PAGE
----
“Teachers are our heroes.” That was a central message of the Ontario Royal Commission on Learning in its report For the Love of Learning. I was co-chair of that Commission and I recommended that statement to my colleagues, which they enthusiastically accepted.
I was convinced then and remain convinced now that no school can operate successfully without good teachers and no student can learn properly unless he or she has a good teacher. Most teachers are good teachers. They more than deserve fair compensation for their invaluable work, and as a lifelong trade union backer, I applaud the success of teachers unions in winning such compensation over the years. No teacher lives in the lap of luxury. But they’ve managed to win a modestly secure lifestyle in return for the indispensable work they do. Yet we’ve seen that those who have failed to achieve comparable success foolishly resent teachers instead of demanding a better deal from their own employers.
Teachers are properly baffled by this irrational resentment they feel against them. But I fear it’s going to get much worse as teacher unions in Ontario direct their members to withdraw the many voluntary services they provide in their schools. I well understand the frustration that led to this decision. They’ve had all other means of fighting back arbitrarily removed by the McGuinty government and feel this is the only weapon available to them. So they’re going to make their students the scapegoats for their justifiable anger at the Liberals.
This may be understandable, but I’m afraid it won’t work. I have little doubt it will simply amp up anti-teacher feelings to new levels, and this time it won’t be irrational. Parents are bound to wonder why their kids are paying for the Ontario government’s bully-boy tactics. How can public support be garnered by inconveniencing, not to say infuriating, their students and their students’ parents?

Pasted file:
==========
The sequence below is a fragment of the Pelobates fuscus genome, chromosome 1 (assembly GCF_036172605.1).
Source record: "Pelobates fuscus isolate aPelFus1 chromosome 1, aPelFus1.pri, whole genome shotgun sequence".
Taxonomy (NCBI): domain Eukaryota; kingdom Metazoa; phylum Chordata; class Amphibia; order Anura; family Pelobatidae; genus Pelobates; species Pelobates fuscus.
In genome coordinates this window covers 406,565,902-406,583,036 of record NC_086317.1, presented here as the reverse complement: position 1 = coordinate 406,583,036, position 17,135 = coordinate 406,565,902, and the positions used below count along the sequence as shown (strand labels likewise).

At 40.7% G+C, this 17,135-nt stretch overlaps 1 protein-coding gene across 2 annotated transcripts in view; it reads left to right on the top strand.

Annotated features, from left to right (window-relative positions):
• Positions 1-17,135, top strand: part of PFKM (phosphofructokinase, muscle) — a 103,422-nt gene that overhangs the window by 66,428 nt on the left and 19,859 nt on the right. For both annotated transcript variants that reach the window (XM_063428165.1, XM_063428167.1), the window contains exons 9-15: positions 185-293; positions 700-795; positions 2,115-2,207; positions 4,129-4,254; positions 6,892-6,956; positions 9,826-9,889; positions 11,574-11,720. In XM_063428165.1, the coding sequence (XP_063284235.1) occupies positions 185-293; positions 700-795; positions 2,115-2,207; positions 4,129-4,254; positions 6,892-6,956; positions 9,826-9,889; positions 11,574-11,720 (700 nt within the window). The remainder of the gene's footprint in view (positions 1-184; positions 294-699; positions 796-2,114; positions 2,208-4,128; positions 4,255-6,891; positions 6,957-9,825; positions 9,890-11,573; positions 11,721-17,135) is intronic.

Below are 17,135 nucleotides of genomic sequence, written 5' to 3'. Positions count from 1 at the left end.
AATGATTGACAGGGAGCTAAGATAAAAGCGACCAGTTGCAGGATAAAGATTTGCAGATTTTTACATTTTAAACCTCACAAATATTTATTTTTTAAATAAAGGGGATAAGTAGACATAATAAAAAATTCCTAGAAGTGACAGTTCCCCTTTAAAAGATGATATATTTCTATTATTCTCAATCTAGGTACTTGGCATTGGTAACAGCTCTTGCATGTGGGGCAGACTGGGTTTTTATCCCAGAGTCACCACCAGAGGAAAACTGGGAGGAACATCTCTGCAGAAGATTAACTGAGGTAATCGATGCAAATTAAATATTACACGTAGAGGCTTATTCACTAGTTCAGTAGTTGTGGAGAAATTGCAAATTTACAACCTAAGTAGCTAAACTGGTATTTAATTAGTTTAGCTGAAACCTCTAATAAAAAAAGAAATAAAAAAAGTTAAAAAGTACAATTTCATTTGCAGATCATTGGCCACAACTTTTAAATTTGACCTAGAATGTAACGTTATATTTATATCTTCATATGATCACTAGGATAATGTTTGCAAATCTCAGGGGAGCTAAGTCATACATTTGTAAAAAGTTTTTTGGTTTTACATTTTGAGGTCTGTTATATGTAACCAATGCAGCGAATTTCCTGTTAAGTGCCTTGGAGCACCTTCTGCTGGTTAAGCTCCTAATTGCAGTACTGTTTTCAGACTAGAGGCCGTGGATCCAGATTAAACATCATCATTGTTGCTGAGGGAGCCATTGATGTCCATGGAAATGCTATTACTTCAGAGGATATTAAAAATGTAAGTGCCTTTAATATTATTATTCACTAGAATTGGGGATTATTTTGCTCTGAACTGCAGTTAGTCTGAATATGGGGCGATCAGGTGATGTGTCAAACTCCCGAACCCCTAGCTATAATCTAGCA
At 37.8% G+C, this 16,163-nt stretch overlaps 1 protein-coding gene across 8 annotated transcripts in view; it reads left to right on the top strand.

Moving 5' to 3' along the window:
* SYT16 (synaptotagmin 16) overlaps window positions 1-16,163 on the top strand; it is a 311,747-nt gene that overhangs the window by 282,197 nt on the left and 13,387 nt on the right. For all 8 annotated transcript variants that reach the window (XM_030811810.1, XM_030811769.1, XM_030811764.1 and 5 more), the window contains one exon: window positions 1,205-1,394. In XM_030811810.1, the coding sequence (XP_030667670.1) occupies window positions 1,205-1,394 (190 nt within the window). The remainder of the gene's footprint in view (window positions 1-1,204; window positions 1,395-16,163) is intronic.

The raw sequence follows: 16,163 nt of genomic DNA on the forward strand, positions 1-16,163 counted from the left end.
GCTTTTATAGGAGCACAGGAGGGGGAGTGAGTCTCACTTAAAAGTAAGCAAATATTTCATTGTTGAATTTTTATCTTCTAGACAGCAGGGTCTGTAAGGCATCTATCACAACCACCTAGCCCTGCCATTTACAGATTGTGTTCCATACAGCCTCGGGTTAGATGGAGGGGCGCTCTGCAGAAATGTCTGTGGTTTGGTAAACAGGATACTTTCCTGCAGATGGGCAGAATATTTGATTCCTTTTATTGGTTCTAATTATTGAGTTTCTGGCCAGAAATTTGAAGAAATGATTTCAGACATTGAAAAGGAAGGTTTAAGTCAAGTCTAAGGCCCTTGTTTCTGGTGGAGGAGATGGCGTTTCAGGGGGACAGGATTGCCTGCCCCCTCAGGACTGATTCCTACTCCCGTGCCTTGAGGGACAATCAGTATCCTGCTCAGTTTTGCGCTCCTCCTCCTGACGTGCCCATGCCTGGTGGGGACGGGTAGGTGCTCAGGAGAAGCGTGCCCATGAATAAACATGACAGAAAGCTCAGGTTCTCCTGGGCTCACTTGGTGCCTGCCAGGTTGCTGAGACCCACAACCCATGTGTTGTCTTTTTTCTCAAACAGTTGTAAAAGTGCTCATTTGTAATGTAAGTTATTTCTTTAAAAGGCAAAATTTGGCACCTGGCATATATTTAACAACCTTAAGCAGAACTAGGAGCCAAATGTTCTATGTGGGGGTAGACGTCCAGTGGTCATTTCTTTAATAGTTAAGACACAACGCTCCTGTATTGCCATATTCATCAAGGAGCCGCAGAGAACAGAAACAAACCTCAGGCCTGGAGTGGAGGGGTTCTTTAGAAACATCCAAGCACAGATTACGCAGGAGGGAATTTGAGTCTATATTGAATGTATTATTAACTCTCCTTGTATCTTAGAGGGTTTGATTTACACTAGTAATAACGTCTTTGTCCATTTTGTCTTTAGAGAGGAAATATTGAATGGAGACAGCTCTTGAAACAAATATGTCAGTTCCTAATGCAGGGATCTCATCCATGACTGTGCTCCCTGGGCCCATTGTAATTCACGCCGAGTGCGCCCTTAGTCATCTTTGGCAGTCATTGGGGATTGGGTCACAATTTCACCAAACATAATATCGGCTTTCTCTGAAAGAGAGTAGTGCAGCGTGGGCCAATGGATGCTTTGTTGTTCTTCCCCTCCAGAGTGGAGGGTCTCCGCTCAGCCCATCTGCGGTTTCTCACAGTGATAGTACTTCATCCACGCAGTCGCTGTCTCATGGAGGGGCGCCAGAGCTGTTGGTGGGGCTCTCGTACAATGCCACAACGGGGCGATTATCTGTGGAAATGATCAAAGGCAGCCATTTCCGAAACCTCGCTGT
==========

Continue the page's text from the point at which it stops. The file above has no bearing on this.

Frankly, I simply don’t grasp this strategy. I just don’t see how anyone can possibly think that punishing students to get back at the government can bring teachers anything but discredit. Both strategically and ethically I think this approach is a big mistake, and I’m pretty sure that most everyone but teachers will think so too.
I’m concerned that this proposed fight-back – using students to get at Mr. McGuinty – will not only lose teachers support, it will also justify characterizing them as just another greedy interest group, with no right to expect public backing.
How can punishing students for Dalton McGuinty’s transgressions hurt Dalton McGuinty? Who do teachers think will be blamed for such behaviour? Will a single family in the province curse the government if their kid’s teacher stops supervising school clubs or coaching sports teams? Will a single parent root for teachers who fail to stay after school to help kids? Will parents thank teachers for not participating in school meetings on “McGuinty Mondays” or for not supervising extracurricular activities? (I wanted to put these questions to the heads of Ontario Secondary School Teachers’ Federation and the Elementary Teachers’ Federation of Ontario, but we failed to connect.)
Surely teachers, not the government, will take the brunt of the criticism. Take even me, a teacher and union booster. I have a granddaughter in public school. I’m angry at Dalton McGuinty, but if she’s punished for his sins, I’m sorry but I know who I’ll blame.
I fear furious union leaders are so enraged, so sure of the righteousness of their cause that they aren’t seeing things with detachment. They seem to have convinced themselves that everyone must see the situation as they do. But they’re wrong, and they need to stand back and get a better perspective. Otherwise, strategic disaster is all but inevitable as Dalton McGuinty and Tim Hudak unite to portray teachers as a self-indulgent, over-privileged group.
Look, everyone knows that teachers have already given Mr. McGuinty a big black eye by helping the NDP win the Kitchener-Waterloo by-election. This deprived the Liberals of the majority government they so desperately wanted and made the Premier look both like an opportunist and a loser by opening up the seat in the first place. What more can they possibly achieve by scapegoating their students? This government will not reverse its harsh legislation under any circumstances. It my not be entirely satisfying, but the only sensible recourse for teachers is to mobilize for the forthcoming provincial election.
I appeal to teachers not to withhold any of their services from their students. I appeal to the leaders of the teacher unions to disavow their directives to their members. I urge them to assure the public they will never use students as pawns in their legitimate struggles with the government. I urge both leaders and members to remind the public why classroom teachers remain our heroes.
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